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Oct 19, 2006 08:22 PM

Ponta Honke, Ueno

The Japanese language TV station here in San Francisco recently broadcast a TV Tokyo "spring sushi gourmet ranking" special. Between the sushi rankings, one of the non-sushi restaurants they mentioned was Ponta Honke, near Ameyokocho. They supposedly have an excellent tonkatsu, which is different from others because they fry the cutlet at a lower temperature, which allows the meat and the breading to "become one." I'm not sure what that means, but it looked good! I was thinking it might be a place to try when I meet up with a friend in Tokyo in early December.

Anybody familiar with it?

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  1. I was able to make it to Ponte Honke during my Tokyo visit earlier this month. Glad I did; it was quite good. It's about a 5-min. walk from JR Okachimachi station. Walk towards Matsuzakaya, make a left at Chuo dori, walk past the Matsuzakaya annex, and when you get to a cross street with a Cafe Veloce on the opposite corner, take a left there. Ponta Honke is near the corner; just look for their distinctive door and sign, as shown in the link above.

    When you walk in the door there is a low wooden counter with four seats that sit in front of the open kitchen. Parties of two or more that came in headed for a staircase, so I assume there are tables on the second floor. Three people were working the small kitchen, but they were very quiet. The prominent sound was the low, steady simmer of food frying. There were about 6-8 items on the menu. Besides the pork cutlet, I could make out kaki fry and ebi fry; the rest were in kanji (which I can't read). Being it was the season for kaki, I was tempted, but it was the pork I had come to try, so that's what I ordered.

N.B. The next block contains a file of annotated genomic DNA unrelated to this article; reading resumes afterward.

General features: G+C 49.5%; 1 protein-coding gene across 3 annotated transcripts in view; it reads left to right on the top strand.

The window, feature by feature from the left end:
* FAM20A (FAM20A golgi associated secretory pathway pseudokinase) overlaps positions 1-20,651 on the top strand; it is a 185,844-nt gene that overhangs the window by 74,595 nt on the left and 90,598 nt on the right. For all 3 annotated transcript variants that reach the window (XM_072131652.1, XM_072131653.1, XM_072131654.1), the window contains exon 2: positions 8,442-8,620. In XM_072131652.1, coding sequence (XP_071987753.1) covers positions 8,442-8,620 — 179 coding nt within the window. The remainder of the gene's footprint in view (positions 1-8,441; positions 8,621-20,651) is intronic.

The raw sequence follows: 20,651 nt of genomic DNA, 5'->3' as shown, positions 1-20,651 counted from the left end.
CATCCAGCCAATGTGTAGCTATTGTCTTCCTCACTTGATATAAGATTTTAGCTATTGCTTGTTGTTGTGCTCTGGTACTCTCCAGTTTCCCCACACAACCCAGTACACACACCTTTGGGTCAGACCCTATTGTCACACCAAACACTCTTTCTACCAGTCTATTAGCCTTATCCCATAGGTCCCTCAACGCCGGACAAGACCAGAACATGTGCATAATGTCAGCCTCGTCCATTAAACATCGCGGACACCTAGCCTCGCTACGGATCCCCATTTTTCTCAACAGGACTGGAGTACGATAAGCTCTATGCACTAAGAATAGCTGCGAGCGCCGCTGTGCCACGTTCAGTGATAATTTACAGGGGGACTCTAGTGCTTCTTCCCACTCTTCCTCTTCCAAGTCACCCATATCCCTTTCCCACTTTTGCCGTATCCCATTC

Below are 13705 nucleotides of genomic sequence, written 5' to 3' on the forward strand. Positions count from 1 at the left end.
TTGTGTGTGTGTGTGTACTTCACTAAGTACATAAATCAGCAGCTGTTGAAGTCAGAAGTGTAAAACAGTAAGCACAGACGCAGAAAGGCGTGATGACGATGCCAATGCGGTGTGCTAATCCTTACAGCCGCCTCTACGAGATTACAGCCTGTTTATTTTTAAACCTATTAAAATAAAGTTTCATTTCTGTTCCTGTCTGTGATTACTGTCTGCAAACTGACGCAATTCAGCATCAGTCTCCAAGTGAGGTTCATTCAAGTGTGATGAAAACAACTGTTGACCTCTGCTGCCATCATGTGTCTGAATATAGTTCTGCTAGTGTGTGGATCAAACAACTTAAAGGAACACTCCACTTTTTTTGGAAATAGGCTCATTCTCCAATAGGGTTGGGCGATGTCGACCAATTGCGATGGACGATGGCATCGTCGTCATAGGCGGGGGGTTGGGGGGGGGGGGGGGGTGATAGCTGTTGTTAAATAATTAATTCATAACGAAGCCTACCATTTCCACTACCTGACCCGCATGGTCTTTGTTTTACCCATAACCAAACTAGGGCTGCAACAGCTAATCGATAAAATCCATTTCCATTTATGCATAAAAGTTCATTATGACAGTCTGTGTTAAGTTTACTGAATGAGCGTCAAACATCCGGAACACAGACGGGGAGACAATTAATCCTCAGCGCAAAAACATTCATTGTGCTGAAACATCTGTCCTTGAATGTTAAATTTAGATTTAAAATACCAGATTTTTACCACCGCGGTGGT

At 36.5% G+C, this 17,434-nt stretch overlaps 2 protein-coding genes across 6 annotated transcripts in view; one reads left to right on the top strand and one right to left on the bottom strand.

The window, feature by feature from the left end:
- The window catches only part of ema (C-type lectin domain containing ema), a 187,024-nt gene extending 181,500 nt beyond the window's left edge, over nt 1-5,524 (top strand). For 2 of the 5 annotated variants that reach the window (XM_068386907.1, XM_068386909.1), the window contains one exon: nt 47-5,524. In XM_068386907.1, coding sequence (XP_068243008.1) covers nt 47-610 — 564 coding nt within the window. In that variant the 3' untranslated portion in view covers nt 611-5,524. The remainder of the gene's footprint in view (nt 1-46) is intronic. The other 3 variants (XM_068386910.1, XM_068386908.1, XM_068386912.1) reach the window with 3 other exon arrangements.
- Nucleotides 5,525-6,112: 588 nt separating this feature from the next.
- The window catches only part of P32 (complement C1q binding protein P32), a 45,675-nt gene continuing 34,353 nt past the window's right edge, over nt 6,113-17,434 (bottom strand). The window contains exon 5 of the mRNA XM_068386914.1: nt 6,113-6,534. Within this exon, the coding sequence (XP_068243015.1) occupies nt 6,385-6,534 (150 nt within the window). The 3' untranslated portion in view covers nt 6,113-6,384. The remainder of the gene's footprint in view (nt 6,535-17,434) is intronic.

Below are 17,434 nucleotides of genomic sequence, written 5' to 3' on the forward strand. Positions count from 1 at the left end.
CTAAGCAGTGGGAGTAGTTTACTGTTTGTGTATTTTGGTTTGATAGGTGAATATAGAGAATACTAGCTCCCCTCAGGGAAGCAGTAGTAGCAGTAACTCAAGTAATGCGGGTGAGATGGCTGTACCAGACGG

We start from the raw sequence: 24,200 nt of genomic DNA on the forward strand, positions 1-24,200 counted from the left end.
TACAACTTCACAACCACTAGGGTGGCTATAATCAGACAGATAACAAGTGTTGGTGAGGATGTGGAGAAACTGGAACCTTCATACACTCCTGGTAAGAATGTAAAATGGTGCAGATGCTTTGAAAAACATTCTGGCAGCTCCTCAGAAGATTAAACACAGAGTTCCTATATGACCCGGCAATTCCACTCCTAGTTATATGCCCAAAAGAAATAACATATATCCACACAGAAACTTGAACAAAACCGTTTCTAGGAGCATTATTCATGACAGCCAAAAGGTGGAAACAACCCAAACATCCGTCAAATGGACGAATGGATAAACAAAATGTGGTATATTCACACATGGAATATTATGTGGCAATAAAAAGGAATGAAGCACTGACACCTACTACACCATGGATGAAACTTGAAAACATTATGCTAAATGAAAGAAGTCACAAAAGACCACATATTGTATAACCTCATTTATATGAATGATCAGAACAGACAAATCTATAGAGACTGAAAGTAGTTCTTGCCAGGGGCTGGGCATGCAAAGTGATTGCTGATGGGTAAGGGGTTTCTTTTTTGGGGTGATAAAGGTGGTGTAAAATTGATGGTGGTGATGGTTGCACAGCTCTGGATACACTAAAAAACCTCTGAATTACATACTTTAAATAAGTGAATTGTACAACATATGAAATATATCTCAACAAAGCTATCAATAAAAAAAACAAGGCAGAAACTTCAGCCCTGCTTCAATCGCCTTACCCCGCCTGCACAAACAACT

As I saw in the gourmet ranking special, the direct-from-the-farm pork is fried in fresh lard, at a low temperature, which leaves the breading golden and crisp, but tender, rather than dark and crunchy, as with tonkatsu, and the meat is wonderfully moist and succulent; I actually understood the statement "the meat and the breading become one"! The cutlet was served with shredded cabbage, a small potato croquette (on the right side of the plate in the pictures below), rice, a nice akamiso soup and some hearty tsukemono, for, I think, 2300 yen. They had sauce for the cutlet, but I actually preferred it with a little dab of mustard. Everyone who sat at the counter had the cutlet, so it's definitely the speciality.

    I'll go back again.